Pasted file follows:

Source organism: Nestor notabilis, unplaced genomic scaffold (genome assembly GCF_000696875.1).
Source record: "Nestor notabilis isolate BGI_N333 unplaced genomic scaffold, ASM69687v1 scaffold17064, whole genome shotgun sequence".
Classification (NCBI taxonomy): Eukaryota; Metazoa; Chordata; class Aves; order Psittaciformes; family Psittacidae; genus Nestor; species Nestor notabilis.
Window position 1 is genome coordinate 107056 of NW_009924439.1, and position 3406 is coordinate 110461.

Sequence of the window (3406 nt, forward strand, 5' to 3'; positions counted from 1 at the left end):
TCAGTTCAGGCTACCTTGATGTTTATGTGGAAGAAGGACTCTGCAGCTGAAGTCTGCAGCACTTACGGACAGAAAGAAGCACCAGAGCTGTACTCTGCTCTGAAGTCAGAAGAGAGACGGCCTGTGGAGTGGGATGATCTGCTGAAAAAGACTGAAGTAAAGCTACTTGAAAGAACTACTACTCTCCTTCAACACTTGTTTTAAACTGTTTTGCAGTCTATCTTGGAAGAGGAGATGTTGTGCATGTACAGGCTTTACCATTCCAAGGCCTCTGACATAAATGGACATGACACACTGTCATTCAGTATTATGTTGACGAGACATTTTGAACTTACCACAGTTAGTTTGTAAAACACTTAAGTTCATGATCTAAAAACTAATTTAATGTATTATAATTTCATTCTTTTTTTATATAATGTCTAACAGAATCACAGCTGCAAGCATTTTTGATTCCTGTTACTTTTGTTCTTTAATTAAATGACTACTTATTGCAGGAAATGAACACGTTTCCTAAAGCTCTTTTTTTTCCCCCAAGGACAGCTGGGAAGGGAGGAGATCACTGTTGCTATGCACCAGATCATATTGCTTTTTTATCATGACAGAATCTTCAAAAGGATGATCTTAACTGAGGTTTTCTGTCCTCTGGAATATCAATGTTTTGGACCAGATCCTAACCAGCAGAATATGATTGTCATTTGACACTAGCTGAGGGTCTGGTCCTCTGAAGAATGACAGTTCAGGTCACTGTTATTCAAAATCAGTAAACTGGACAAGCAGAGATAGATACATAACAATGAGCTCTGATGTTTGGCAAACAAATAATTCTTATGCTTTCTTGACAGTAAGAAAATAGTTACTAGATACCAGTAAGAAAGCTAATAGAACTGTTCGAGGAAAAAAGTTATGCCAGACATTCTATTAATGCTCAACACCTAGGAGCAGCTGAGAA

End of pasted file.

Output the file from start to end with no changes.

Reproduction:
Source organism: Nestor notabilis, unplaced genomic scaffold (genome assembly GCF_000696875.1).
Source record: "Nestor notabilis isolate BGI_N333 unplaced genomic scaffold, ASM69687v1 scaffold17064, whole genome shotgun sequence".
Classification (NCBI taxonomy): Eukaryota; Metazoa; Chordata; class Aves; order Psittaciformes; family Psittacidae; genus Nestor; species Nestor notabilis.
Window position 1 is genome coordinate 107056 of NW_009924439.1, and position 3406 is coordinate 110461.

Sequence of the window (3406 nt, forward strand, 5' to 3'; positions counted from 1 at the left end):
TCAGTTCAGGCTACCTTGATGTTTATGTGGAAGAAGGACTCTGCAGCTGAAGTCTGCAGCACTTACGGACAGAAAGAAGCACCAGAGCTGTACTCTGCTCTGAAGTCAGAAGAGAGACGGCCTGTGGAGTGGGATGATCTGCTGAAAAAGACTGAAGTAAAGCTACTTGAAAGAACTACTACTCTCCTTCAACACTTGTTTTAAACTGTTTTGCAGTCTATCTTGGAAGAGGAGATGTTGTGCATGTACAGGCTTTACCATTCCAAGGCCTCTGACATAAATGGACATGACACACTGTCATTCAGTATTATGTTGACGAGACATTTTGAACTTACCACAGTTAGTTTGTAAAACACTTAAGTTCATGATCTAAAAACTAATTTAATGTATTATAATTTCATTCTTTTTTTATATAATGTCTAACAGAATCACAGCTGCAAGCATTTTTGATTCCTGTTACTTTTGTTCTTTAATTAAATGACTACTTATTGCAGGAAATGAACACGTTTCCTAAAGCTCTTTTTTTTCCCCCAAGGACAGCTGGGAAGGGAGGAGATCACTGTTGCTATGCACCAGATCATATTGCTTTTTTATCATGACAGAATCTTCAAAAGGATGATCTTAACTGAGGTTTTCTGTCCTCTGGAATATCAATGTTTTGGACCAGATCCTAACCAGCAGAATATGATTGTCATTTGACACTAGCTGAGGGTCTGGTCCTCTGAAGAATGACAGTTCAGGTCACTGTTATTCAAAATCAGTAAACTGGACAAGCAGAGATAGATACATAACAATGAGCTCTGATGTTTGGCAAACAAATAATTCTTATGCTTTCTTGACAGTAAGAAAATAGTTACTAGATACCAGTAAGAAAGCTAATAGAACTGTTCGAGGAAAAAAGTTATGCCAGACATTCTATTAATGCTCAACACCTAGGAGCAGCTGAGAA